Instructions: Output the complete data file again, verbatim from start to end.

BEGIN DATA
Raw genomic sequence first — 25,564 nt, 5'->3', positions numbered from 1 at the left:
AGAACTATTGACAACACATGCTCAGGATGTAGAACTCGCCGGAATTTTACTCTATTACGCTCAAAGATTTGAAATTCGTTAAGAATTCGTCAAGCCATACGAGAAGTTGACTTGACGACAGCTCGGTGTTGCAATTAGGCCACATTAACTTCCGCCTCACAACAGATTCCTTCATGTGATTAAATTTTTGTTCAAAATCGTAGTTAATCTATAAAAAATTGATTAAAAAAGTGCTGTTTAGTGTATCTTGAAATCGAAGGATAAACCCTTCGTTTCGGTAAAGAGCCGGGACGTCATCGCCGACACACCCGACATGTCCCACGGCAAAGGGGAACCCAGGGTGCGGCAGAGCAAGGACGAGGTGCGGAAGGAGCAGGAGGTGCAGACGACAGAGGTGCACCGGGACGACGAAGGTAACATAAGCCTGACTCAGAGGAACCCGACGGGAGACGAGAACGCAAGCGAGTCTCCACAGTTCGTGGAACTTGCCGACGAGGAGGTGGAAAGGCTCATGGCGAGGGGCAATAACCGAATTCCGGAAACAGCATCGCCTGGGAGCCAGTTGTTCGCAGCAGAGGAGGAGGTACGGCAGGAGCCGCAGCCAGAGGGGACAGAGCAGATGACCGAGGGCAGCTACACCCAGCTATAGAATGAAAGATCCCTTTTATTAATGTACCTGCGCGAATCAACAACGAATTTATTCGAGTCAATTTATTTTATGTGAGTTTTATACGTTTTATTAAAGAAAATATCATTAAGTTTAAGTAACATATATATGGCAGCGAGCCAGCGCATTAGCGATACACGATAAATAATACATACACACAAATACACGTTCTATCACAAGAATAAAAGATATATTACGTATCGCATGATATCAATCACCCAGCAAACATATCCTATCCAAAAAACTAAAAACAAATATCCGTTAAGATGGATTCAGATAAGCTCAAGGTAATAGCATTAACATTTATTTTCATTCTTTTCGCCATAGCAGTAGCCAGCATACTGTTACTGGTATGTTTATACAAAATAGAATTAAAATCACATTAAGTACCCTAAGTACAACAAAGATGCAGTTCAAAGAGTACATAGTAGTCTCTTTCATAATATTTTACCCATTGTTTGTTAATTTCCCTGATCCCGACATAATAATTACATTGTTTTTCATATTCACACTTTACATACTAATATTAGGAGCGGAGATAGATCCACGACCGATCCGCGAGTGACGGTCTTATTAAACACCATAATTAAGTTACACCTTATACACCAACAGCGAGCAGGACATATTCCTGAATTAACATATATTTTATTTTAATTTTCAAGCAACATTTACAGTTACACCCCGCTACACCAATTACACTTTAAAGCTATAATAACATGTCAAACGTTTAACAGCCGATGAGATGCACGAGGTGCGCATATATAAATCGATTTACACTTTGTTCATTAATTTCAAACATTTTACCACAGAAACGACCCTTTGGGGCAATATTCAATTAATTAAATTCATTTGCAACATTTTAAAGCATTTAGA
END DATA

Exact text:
Raw genomic sequence first — 25,564 nt, 5'->3', positions numbered from 1 at the left:
AGAACTATTGACAACACATGCTCAGGATGTAGAACTCGCCGGAATTTTACTCTATTACGCTCAAAGATTTGAAATTCGTTAAGAATTCGTCAAGCCATACGAGAAGTTGACTTGACGACAGCTCGGTGTTGCAATTAGGCCACATTAACTTCCGCCTCACAACAGATTCCTTCATGTGATTAAATTTTTGTTCAAAATCGTAGTTAATCTATAAAAAATTGATTAAAAAAGTGCTGTTTAGTGTATCTTGAAATCGAAGGATAAACCCTTCGTTTCGGTAAAGAGCCGGGACGTCATCGCCGACACACCCGACATGTCCCACGGCAAAGGGGAACCCAGGGTGCGGCAGAGCAAGGACGAGGTGCGGAAGGAGCAGGAGGTGCAGACGACAGAGGTGCACCGGGACGACGAAGGTAACATAAGCCTGACTCAGAGGAACCCGACGGGAGACGAGAACGCAAGCGAGTCTCCACAGTTCGTGGAACTTGCCGACGAGGAGGTGGAAAGGCTCATGGCGAGGGGCAATAACCGAATTCCGGAAACAGCATCGCCTGGGAGCCAGTTGTTCGCAGCAGAGGAGGAGGTACGGCAGGAGCCGCAGCCAGAGGGGACAGAGCAGATGACCGAGGGCAGCTACACCCAGCTATAGAATGAAAGATCCCTTTTATTAATGTACCTGCGCGAATCAACAACGAATTTATTCGAGTCAATTTATTTTATGTGAGTTTTATACGTTTTATTAAAGAAAATATCATTAAGTTTAAGTAACATATATATGGCAGCGAGCCAGCGCATTAGCGATACACGATAAATAATACATACACACAAATACACGTTCTATCACAAGAATAAAAGATATATTACGTATCGCATGATATCAATCACCCAGCAAACATATCCTATCCAAAAAACTAAAAACAAATATCCGTTAAGATGGATTCAGATAAGCTCAAGGTAATAGCATTAACATTTATTTTCATTCTTTTCGCCATAGCAGTAGCCAGCATACTGTTACTGGTATGTTTATACAAAATAGAATTAAAATCACATTAAGTACCCTAAGTACAACAAAGATGCAGTTCAAAGAGTACATAGTAGTCTCTTTCATAATATTTTACCCATTGTTTGTTAATTTCCCTGATCCCGACATAATAATTACATTGTTTTTCATATTCACACTTTACATACTAATATTAGGAGCGGAGATAGATCCACGACCGATCCGCGAGTGACGGTCTTATTAAACACCATAATTAAGTTACACCTTATACACCAACAGCGAGCAGGACATATTCCTGAATTAACATATATTTTATTTTAATTTTCAAGCAACATTTACAGTTACACCCCGCTACACCAATTACACTTTAAAGCTATAATAACATGTCAAACGTTTAACAGCCGATGAGATGCACGAGGTGCGCATATATAAATCGATTTACACTTTGTTCATTAATTTCAAACATTTTACCACAGAAACGACCCTTTGGGGCAATATTCAATTAATTAAATTCATTTGCAACATTTTAAAGCATTTAGA